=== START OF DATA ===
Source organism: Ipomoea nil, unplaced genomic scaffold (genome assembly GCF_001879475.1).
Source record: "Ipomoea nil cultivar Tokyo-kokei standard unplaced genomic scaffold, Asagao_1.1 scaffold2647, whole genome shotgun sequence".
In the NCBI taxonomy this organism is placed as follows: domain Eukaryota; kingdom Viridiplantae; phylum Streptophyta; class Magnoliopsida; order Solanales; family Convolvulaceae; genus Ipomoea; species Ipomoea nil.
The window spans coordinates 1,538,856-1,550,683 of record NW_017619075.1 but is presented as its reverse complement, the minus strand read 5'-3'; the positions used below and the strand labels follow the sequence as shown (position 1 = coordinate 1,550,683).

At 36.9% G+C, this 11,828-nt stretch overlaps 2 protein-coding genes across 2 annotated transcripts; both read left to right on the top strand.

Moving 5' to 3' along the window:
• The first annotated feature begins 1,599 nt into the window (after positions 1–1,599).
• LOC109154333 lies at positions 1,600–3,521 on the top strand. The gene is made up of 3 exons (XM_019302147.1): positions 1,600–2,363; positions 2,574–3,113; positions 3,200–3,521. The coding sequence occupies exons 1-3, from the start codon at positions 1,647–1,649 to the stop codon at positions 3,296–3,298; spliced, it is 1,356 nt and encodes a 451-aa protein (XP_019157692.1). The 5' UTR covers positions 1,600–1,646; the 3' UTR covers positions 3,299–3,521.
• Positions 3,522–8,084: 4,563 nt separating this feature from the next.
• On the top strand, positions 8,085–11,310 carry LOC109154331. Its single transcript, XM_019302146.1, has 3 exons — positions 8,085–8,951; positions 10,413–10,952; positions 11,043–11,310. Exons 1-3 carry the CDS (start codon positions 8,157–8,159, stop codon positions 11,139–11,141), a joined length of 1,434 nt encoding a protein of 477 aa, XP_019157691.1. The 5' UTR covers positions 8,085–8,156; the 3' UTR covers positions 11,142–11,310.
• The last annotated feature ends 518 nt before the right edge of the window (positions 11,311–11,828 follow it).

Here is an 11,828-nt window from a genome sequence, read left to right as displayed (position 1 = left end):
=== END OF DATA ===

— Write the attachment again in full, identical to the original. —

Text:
Source organism: Ipomoea nil, unplaced genomic scaffold (genome assembly GCF_001879475.1).
Source record: "Ipomoea nil cultivar Tokyo-kokei standard unplaced genomic scaffold, Asagao_1.1 scaffold2647, whole genome shotgun sequence".
In the NCBI taxonomy this organism is placed as follows: domain Eukaryota; kingdom Viridiplantae; phylum Streptophyta; class Magnoliopsida; order Solanales; family Convolvulaceae; genus Ipomoea; species Ipomoea nil.
The window spans coordinates 1,538,856-1,550,683 of record NW_017619075.1 but is presented as its reverse complement, the minus strand read 5'-3'; the positions used below and the strand labels follow the sequence as shown (position 1 = coordinate 1,550,683).

At 36.9% G+C, this 11,828-nt stretch overlaps 2 protein-coding genes across 2 annotated transcripts; both read left to right on the top strand.

Moving 5' to 3' along the window:
• The first annotated feature begins 1,599 nt into the window (after positions 1–1,599).
• LOC109154333 lies at positions 1,600–3,521 on the top strand. The gene is made up of 3 exons (XM_019302147.1): positions 1,600–2,363; positions 2,574–3,113; positions 3,200–3,521. The coding sequence occupies exons 1-3, from the start codon at positions 1,647–1,649 to the stop codon at positions 3,296–3,298; spliced, it is 1,356 nt and encodes a 451-aa protein (XP_019157692.1). The 5' UTR covers positions 1,600–1,646; the 3' UTR covers positions 3,299–3,521.
• Positions 3,522–8,084: 4,563 nt separating this feature from the next.
• On the top strand, positions 8,085–11,310 carry LOC109154331. Its single transcript, XM_019302146.1, has 3 exons — positions 8,085–8,951; positions 10,413–10,952; positions 11,043–11,310. Exons 1-3 carry the CDS (start codon positions 8,157–8,159, stop codon positions 11,139–11,141), a joined length of 1,434 nt encoding a protein of 477 aa, XP_019157691.1. The 5' UTR covers positions 8,085–8,156; the 3' UTR covers positions 11,142–11,310.
• The last annotated feature ends 518 nt before the right edge of the window (positions 11,311–11,828 follow it).

Here is an 11,828-nt window from a genome sequence, read left to right as displayed (position 1 = left end):